Antimalarials are lipophilic weak bases and easily go through plasma membranes. The free base form accumulates in lysosomes (acidic cytoplasmic vesicles) and is then protonated, resulting in concentrations within lysosomes up to 1000 times higher than in culture media. This increases the pH of the lysosome from 4 to 6. Alteration in pH causes inhibition of lysosomal acidic proteases causing a diminished proteolysis effect. Higher pH within lysosomes causes decreased intracellular processing, glycosylation, and secretion of proteins with many immunologic and nonimmunologic consequences. These effects are believed to be the cause of a decreased immune cell functioning such as chemotaxis, phagocytosis and superoxide production by neutrophils. HCQ is a weak diprotic base that can pass through the lipid cell membrane and preferentially concentrate in acidic cyto-plasmic vesicles. The higher pH of these vesicles in macrophages or other antigen-presenting cells limits the association of autoantigenic (any) peptides with class II MHC molecules in the compartment for peptide loading and/or the subsequent processing and transport of the peptide-MHC complex to the cell membrane. Recently a novel mechanism has been described wherein hydroxychloroquine inhibits stimulation of the toll-like receptor (TLR) 9 family receptors. TLRs are cellular receptors for microbial products that induce inflammatory responses through activation of the innate immune system.
As with other quinoline antimalarial drugs, the mechanism of action of quinine has not been fully resolved. The most accepted model is based on hydrochloroquinine, and involves the inhibition of hemozoin biocrystallization, which facilitates the aggregation of cytotoxic heme. Free cytotoxic heme accumulates in the parasites, causing their deaths.
- Kalia, S.; Dutz, J. P. (2007). "New concepts in antimalarial use and mode of action in dermatology". Dermatologic Therapy. 20 (4): 160–174. doi:10.1111/j.1529-8019.2007.00131.x. PMID 17970883.<templatestyles src="Module:Citation/CS1/styles.css"></templatestyles>
- "WHO Model List of EssentialMedicines" (PDF). World Health Organization. October 2013. Retrieved 22 April 2014.<templatestyles src="Module:Citation/CS1/styles.css"></templatestyles>
- Effects of Hydroxychloroquine on Symptomatic Improvement in Primary Sjögren Syndrome, Gottenberg, et al. (2014) http://jama.jamanetwork.com/article.aspx?articleID=1887760
- Waller; et al. Medical pharmacology and therapeutics (2nd ed.). p. 370.<templatestyles src="Module:Citation/CS1/styles.css"></templatestyles>
- Steere AC, Angelis SM (October 2006). "Therapy for Lyme arthritis: strategies for the treatment of antibiotic-refractory arthritis". Arthritis Rheum. 54 (10): 3079–86. doi:10.1002/art.22131. PMID 17009226.<templatestyles src="Module:Citation/CS1/styles.css"></templatestyles>
- Pareek A, Chandurkar N, et al. (July 2014). "Efficacy and safety of hydroxychloroquine in the treatment of type 2 diabetes mellitus: a double blind, randomized comparison with pioglitazone". Curr Med Res Opin. 30 (7): 1257–66. doi:10.1185/03007995.2014.909393. PMID 24669876.<templatestyles src="Module:Citation/CS1/styles.css"></templatestyles>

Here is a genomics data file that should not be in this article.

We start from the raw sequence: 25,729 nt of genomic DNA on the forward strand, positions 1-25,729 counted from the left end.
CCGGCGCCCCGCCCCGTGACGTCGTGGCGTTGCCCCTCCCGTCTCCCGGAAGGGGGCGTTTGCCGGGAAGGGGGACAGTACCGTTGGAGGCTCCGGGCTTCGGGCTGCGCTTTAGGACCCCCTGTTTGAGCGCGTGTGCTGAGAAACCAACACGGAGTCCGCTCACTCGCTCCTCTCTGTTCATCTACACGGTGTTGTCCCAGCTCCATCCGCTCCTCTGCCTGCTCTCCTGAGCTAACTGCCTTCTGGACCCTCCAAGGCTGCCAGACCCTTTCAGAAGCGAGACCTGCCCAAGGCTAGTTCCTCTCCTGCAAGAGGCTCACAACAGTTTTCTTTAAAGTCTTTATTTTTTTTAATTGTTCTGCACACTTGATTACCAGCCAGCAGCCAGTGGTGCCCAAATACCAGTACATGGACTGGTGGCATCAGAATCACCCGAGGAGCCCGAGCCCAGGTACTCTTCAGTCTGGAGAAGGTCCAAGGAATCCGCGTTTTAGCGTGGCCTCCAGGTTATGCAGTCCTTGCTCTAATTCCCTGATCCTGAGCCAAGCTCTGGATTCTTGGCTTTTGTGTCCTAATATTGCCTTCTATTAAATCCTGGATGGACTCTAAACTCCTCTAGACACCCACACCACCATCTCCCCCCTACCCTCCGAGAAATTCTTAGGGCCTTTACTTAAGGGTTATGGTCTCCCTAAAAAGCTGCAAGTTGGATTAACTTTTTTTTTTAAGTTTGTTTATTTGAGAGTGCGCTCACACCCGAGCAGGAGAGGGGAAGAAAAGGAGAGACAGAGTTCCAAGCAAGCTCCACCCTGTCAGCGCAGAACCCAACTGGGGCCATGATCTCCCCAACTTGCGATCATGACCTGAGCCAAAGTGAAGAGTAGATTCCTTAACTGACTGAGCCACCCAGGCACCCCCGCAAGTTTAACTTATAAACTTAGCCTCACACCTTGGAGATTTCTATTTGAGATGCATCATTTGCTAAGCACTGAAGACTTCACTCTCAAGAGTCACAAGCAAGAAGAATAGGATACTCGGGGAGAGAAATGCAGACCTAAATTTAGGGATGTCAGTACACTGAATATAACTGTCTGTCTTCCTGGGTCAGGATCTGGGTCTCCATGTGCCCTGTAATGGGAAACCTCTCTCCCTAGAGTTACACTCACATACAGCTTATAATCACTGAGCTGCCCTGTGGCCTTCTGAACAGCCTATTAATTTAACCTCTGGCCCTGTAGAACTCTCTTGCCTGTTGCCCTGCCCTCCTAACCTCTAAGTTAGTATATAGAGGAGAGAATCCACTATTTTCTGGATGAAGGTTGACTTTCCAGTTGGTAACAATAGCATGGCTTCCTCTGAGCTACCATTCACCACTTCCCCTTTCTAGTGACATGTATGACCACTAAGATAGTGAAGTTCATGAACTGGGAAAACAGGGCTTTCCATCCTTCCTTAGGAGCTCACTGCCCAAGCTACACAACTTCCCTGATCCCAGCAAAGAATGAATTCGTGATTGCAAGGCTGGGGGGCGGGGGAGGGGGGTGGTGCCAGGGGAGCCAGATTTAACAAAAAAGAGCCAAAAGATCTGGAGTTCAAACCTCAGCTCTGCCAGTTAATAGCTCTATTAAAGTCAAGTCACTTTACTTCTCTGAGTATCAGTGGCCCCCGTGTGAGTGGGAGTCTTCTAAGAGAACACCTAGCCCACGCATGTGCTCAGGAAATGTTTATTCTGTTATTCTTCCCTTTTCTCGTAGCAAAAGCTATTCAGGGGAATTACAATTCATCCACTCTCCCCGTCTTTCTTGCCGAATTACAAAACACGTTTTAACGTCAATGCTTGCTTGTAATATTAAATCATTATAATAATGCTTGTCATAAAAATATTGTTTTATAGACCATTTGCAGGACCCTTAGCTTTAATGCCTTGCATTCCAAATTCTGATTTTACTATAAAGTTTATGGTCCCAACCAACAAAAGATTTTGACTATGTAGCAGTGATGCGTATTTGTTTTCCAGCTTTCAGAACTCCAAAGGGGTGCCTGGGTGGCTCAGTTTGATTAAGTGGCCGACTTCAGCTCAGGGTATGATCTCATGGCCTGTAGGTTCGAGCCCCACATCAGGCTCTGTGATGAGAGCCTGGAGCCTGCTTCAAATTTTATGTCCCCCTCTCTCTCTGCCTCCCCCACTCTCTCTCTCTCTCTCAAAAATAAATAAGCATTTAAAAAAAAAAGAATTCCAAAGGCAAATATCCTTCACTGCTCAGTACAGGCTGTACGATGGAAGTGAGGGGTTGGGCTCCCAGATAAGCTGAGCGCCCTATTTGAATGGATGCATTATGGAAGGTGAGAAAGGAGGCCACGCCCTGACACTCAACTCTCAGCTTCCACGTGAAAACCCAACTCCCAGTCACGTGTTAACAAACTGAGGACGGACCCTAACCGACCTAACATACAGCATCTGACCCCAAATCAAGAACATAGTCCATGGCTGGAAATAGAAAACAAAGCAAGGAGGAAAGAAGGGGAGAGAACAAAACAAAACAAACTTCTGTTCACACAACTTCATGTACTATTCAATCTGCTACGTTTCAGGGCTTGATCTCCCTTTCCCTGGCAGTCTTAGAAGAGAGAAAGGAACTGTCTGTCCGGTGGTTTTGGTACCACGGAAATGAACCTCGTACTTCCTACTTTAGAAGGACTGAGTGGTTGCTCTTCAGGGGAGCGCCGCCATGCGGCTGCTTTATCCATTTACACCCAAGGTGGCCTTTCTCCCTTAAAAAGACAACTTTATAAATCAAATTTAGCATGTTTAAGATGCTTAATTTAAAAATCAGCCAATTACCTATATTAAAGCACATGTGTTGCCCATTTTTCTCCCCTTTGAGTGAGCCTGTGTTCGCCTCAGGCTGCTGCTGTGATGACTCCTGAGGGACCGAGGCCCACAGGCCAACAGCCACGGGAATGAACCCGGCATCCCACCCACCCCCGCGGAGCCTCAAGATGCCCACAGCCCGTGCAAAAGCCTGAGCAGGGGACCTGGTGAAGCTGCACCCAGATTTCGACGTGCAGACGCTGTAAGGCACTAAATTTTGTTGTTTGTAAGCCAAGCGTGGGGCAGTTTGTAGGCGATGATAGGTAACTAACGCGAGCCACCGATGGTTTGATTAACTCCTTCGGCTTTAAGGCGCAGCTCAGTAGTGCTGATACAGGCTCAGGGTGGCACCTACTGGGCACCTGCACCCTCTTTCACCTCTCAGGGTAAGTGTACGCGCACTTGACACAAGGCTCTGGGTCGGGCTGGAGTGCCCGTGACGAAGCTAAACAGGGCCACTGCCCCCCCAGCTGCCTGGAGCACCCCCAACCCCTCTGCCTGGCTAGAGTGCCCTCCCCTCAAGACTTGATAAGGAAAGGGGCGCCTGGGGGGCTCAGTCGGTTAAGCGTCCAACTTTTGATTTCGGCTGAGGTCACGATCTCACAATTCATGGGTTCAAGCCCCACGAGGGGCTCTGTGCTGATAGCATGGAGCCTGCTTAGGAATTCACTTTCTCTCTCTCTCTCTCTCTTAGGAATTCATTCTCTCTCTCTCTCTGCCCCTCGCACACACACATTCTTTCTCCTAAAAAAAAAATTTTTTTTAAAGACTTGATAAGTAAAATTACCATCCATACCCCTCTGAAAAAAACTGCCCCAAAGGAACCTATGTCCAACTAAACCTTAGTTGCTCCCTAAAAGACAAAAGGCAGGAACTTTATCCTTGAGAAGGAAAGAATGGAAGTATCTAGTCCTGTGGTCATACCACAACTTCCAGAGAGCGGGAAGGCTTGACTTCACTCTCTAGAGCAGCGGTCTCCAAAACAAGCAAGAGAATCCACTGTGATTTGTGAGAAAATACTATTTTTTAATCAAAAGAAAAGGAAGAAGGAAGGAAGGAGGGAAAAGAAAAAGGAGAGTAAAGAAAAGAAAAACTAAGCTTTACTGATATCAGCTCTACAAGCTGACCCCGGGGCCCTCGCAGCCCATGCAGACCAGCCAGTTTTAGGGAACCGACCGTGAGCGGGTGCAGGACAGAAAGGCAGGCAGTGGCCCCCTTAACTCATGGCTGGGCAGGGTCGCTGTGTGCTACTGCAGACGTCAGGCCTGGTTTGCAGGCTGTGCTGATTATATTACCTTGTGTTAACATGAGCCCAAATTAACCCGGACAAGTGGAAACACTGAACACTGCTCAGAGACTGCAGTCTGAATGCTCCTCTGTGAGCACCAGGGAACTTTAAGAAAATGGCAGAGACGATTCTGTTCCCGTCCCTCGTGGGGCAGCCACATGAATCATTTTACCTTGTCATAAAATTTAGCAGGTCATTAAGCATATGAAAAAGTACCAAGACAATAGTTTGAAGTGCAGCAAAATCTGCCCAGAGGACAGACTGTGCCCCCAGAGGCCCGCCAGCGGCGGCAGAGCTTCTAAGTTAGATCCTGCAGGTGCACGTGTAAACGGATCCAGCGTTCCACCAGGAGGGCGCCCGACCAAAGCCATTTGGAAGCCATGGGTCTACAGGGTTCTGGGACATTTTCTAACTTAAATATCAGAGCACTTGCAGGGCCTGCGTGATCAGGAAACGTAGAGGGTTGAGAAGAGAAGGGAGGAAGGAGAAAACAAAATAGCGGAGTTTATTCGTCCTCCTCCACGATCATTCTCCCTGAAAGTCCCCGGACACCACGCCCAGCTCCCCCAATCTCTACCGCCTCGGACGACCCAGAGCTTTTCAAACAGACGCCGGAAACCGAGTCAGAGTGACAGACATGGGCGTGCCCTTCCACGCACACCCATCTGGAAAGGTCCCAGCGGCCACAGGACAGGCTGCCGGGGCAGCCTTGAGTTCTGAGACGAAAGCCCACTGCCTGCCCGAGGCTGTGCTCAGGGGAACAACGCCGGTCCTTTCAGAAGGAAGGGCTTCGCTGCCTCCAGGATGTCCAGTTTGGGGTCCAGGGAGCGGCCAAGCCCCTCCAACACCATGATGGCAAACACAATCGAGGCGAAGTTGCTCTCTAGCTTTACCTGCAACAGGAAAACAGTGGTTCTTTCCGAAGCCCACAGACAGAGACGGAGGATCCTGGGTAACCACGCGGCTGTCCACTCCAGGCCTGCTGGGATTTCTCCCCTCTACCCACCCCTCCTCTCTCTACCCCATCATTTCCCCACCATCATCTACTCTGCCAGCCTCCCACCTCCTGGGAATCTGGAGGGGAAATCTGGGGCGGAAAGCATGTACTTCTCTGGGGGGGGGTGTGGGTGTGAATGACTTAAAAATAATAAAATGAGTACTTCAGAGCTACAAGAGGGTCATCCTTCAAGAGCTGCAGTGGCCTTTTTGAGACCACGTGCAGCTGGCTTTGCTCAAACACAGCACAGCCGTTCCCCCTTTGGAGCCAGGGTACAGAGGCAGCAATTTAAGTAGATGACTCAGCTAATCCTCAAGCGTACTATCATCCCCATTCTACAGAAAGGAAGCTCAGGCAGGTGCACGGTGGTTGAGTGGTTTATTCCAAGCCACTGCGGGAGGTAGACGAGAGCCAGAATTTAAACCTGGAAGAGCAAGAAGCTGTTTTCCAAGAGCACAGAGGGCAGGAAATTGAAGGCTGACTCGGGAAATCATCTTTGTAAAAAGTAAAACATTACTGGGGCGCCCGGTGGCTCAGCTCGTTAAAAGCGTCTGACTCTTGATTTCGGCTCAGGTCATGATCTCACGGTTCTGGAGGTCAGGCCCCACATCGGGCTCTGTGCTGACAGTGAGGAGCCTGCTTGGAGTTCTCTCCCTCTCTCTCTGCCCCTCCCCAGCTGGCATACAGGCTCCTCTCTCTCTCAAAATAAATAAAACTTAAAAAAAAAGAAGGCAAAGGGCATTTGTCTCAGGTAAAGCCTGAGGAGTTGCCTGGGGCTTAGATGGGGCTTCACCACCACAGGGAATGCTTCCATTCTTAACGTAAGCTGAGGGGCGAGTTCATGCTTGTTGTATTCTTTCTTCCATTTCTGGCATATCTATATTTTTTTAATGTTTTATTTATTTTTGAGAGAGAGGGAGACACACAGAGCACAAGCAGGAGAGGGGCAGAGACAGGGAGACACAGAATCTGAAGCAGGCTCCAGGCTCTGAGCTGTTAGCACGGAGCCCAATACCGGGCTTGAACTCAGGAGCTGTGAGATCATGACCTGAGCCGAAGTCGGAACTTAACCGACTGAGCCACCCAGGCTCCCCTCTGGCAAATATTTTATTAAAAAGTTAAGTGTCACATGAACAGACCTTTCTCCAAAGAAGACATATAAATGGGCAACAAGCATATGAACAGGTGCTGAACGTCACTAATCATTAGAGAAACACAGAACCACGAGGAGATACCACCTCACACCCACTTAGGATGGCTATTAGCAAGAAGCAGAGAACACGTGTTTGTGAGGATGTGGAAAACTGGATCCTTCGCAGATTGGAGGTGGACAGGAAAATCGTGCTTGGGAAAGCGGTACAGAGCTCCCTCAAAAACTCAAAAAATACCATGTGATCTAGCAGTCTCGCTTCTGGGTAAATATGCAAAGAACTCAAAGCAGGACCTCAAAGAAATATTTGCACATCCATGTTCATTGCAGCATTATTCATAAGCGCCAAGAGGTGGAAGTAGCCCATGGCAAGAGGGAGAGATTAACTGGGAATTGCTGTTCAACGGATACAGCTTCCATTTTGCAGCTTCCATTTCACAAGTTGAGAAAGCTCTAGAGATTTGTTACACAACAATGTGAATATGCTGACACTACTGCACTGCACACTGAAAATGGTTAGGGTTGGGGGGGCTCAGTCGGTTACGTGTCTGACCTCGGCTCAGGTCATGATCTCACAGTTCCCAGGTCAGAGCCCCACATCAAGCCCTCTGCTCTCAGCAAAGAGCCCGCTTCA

- Flach AJ (2007). "Improving the risk-benefit relationship and informed consent for patients treated with hydroxychloroquine". Transactions of the American Ophthalmological Society. 105: 191–4, discussion 195–7. PMC 2258132. PMID 18427609.<templatestyles src="Module:Citation/CS1/styles.css"></templatestyles>
- Marmor, MF (February 2011). "Revised recommendations on screening for chloroquine and hydroxychloroquine retinopathy". Ophthalmology. 118 (2): 415–22. doi:10.1016/j.ophtha.2010.11.017. PMID 21292109. Unknown parameter
|coauthors=ignored (help)<templatestyles src="Module:Citation/CS1/styles.css"></templatestyles>
- "Hydroxychloroquine (Oral Route) - MayoClinic.com". Retrieved 2008-10-30.<templatestyles src="Module:Citation/CS1/styles.css"></templatestyles>
- Kaufmann, A. M.; Krise, J. P. (2007). "Lysosomal sequestration of amine-containing drugs: Analysis and therapeutic implications". Journal of Pharmaceutical Sciences. 96 (4): 729–746. doi:10.1002/jps.20792. PMID 17117426.<templatestyles src="Module:Citation/CS1/styles.css"></templatestyles>
- Ohkuma, S.; Poole, B. (1978). "Fluorescence probe measurement of the intralysosomal pH in living cells and the perturbation of pH by various agents". Proceedings of the National Academy of Sciences of the United States of America. 75 (7): 3327–3331. doi:10.1073/pnas.75.7.3327. PMC 392768. PMID 28524.<templatestyles src="Module:Citation/CS1/styles.css"></templatestyles>
- Ohkuma, S.; Chudzik, J.; Poole, B. (1986). "The effects of basic substances and acidic ionophores on the digestion of exogenous and endogenous proteins in mouse peritoneal macrophages". The Journal of Cell Biology. 102 (3): 959–966. doi:10.1083/jcb.102.3.959. PMC 2114118. PMID 3949884.<templatestyles src="Module:Citation/CS1/styles.css"></templatestyles>
- Oda, K.; Koriyama, Y.; Yamada, E.; Ikehara, Y. (1986). "Effects of weakly basic amines on proteolytic processing and terminal glycosylation of secretory proteins in cultured rat hepatocytes". The Biochemical Journal. 240 (3): 739–745. doi:10.1042/bj2400739. PMC 1147481. PMID 3493770.<templatestyles src="Module:Citation/CS1/styles.css"></templatestyles>
- Hurst, N. P.; French, J. K.; Gorjatschko, L.; Betts, W. H. (1988). "Chloroquine and hydroxychloroquine inhibit multiple sites in metabolic pathways leading to neutrophil superoxide release". The Journal of rheumatology. 15 (1): 23–27. PMID 2832600.<templatestyles src="Module:Citation/CS1/styles.css"></templatestyles>
- Fox, R (1996). "Anti-malarial drugs: possible mechanisms of action in autoimmune disease and prospects for drug development". Lupus. Jun;5 Suppl 1:S4-10.: S4–10. doi:10.1177/096120339600500103. PMID 8803903.<templatestyles src="Module:Citation/CS1/styles.css"></templatestyles>
- Takeda, K.; Kaisho, T.; Akira, S. (2003). "Toll-Likereceptors". Annual Review of Immunology. 21: 335–376. doi:10.1146/annurev.immunol.21.120601.141126. PMID 12524386.<templatestyles src="Module:Citation/CS1/styles.css"></templatestyles>